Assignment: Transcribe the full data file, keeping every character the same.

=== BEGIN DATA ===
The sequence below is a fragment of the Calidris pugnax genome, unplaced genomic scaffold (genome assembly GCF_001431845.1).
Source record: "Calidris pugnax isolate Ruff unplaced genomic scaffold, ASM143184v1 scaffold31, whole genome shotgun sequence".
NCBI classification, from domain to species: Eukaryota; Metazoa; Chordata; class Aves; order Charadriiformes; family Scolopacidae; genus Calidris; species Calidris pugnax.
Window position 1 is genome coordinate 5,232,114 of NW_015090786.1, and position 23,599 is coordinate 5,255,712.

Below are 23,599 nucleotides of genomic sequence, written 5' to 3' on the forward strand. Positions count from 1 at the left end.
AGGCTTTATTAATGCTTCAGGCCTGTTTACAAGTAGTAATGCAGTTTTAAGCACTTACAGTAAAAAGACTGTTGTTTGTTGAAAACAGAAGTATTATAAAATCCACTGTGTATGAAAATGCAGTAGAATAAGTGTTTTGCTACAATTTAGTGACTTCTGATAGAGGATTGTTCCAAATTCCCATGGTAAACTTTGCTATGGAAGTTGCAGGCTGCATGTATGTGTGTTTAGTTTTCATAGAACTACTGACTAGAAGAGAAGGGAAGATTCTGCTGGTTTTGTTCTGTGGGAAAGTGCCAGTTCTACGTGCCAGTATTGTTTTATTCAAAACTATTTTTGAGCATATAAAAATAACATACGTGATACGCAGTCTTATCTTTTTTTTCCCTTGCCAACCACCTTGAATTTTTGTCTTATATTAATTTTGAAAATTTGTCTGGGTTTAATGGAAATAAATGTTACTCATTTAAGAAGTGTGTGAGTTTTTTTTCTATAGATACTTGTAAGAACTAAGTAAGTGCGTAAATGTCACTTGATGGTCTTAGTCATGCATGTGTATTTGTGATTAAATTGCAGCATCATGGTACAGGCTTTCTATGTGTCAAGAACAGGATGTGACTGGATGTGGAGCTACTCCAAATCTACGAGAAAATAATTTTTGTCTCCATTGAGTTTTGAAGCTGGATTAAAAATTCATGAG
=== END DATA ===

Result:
The sequence below is a fragment of the Calidris pugnax genome, unplaced genomic scaffold (genome assembly GCF_001431845.1).
Source record: "Calidris pugnax isolate Ruff unplaced genomic scaffold, ASM143184v1 scaffold31, whole genome shotgun sequence".
NCBI classification, from domain to species: Eukaryota; Metazoa; Chordata; class Aves; order Charadriiformes; family Scolopacidae; genus Calidris; species Calidris pugnax.
Window position 1 is genome coordinate 5,232,114 of NW_015090786.1, and position 23,599 is coordinate 5,255,712.

Below are 23,599 nucleotides of genomic sequence, written 5' to 3' on the forward strand. Positions count from 1 at the left end.
AGGCTTTATTAATGCTTCAGGCCTGTTTACAAGTAGTAATGCAGTTTTAAGCACTTACAGTAAAAAGACTGTTGTTTGTTGAAAACAGAAGTATTATAAAATCCACTGTGTATGAAAATGCAGTAGAATAAGTGTTTTGCTACAATTTAGTGACTTCTGATAGAGGATTGTTCCAAATTCCCATGGTAAACTTTGCTATGGAAGTTGCAGGCTGCATGTATGTGTGTTTAGTTTTCATAGAACTACTGACTAGAAGAGAAGGGAAGATTCTGCTGGTTTTGTTCTGTGGGAAAGTGCCAGTTCTACGTGCCAGTATTGTTTTATTCAAAACTATTTTTGAGCATATAAAAATAACATACGTGATACGCAGTCTTATCTTTTTTTTCCCTTGCCAACCACCTTGAATTTTTGTCTTATATTAATTTTGAAAATTTGTCTGGGTTTAATGGAAATAAATGTTACTCATTTAAGAAGTGTGTGAGTTTTTTTTCTATAGATACTTGTAAGAACTAAGTAAGTGCGTAAATGTCACTTGATGGTCTTAGTCATGCATGTGTATTTGTGATTAAATTGCAGCATCATGGTACAGGCTTTCTATGTGTCAAGAACAGGATGTGACTGGATGTGGAGCTACTCCAAATCTACGAGAAAATAATTTTTGTCTCCATTGAGTTTTGAAGCTGGATTAAAAATTCATGAG